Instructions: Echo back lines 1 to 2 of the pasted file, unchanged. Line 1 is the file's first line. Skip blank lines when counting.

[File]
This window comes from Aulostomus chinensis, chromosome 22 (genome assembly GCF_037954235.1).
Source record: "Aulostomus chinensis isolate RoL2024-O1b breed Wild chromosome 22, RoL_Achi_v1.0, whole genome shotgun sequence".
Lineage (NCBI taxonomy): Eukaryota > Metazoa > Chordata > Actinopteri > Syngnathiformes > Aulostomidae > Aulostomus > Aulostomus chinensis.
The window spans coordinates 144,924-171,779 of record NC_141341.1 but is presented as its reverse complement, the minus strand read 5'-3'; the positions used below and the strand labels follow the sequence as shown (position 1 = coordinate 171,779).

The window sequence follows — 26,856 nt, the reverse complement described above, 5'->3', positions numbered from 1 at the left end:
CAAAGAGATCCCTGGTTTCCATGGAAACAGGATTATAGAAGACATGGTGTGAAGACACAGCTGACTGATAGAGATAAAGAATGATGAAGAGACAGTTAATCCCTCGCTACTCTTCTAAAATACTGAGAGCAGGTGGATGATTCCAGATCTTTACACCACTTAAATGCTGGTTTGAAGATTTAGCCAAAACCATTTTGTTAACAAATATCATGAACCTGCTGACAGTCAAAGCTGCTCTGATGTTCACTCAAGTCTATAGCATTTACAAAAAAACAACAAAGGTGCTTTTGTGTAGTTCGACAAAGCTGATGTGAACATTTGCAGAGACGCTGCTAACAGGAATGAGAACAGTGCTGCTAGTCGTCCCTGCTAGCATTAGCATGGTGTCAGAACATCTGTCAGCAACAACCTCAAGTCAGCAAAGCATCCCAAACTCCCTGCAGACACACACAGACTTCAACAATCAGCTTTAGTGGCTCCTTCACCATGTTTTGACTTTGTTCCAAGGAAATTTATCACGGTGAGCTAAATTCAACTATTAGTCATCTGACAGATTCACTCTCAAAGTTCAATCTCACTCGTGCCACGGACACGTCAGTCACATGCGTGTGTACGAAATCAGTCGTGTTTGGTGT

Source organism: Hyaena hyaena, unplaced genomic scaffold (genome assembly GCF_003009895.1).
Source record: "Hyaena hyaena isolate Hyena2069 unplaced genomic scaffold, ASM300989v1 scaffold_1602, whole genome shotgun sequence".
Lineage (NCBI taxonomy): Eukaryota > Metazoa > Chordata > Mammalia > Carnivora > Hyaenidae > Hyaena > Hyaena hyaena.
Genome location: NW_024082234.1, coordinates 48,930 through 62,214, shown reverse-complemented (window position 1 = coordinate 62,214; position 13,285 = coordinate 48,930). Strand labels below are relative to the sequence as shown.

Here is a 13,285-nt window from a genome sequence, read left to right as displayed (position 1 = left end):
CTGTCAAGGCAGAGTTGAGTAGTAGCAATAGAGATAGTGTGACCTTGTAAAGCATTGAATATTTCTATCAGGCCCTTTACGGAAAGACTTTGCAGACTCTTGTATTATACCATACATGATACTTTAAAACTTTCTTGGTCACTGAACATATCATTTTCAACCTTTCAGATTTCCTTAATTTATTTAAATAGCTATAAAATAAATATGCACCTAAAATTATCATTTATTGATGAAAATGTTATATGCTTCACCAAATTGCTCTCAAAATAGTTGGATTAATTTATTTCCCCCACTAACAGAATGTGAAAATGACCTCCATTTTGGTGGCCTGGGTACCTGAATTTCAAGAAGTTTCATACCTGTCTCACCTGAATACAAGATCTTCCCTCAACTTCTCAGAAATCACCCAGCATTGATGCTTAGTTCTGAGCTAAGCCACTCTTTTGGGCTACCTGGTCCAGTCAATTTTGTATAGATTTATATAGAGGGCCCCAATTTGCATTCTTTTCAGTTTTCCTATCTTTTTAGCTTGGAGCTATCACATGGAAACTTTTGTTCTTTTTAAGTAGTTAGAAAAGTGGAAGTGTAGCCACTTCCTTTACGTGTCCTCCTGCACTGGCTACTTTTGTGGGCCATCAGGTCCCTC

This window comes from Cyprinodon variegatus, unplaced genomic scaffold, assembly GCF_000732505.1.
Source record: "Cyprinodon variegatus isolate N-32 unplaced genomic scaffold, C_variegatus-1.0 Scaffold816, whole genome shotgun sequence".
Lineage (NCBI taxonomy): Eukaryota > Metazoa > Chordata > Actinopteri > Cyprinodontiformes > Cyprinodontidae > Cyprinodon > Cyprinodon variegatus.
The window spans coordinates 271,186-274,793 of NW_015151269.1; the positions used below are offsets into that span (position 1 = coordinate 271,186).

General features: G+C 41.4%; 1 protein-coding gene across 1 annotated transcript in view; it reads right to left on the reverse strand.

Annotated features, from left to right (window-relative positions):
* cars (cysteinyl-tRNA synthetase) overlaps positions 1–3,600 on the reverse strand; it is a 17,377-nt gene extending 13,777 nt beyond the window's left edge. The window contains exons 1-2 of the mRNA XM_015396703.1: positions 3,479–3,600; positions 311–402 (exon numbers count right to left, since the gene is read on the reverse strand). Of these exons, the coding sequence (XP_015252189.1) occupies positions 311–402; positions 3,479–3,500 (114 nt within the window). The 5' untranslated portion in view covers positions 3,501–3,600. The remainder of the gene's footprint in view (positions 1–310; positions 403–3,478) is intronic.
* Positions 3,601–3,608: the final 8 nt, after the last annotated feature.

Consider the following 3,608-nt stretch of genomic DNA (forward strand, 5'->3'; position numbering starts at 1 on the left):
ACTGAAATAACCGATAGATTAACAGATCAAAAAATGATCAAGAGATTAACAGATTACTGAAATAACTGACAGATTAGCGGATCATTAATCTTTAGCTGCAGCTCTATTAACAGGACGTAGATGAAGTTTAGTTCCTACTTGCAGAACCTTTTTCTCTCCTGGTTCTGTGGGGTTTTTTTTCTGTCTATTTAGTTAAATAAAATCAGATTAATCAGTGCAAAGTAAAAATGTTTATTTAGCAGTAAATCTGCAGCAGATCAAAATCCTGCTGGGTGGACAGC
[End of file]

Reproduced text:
This window comes from Aulostomus chinensis, chromosome 22 (genome assembly GCF_037954235.1).
Source record: "Aulostomus chinensis isolate RoL2024-O1b breed Wild chromosome 22, RoL_Achi_v1.0, whole genome shotgun sequence".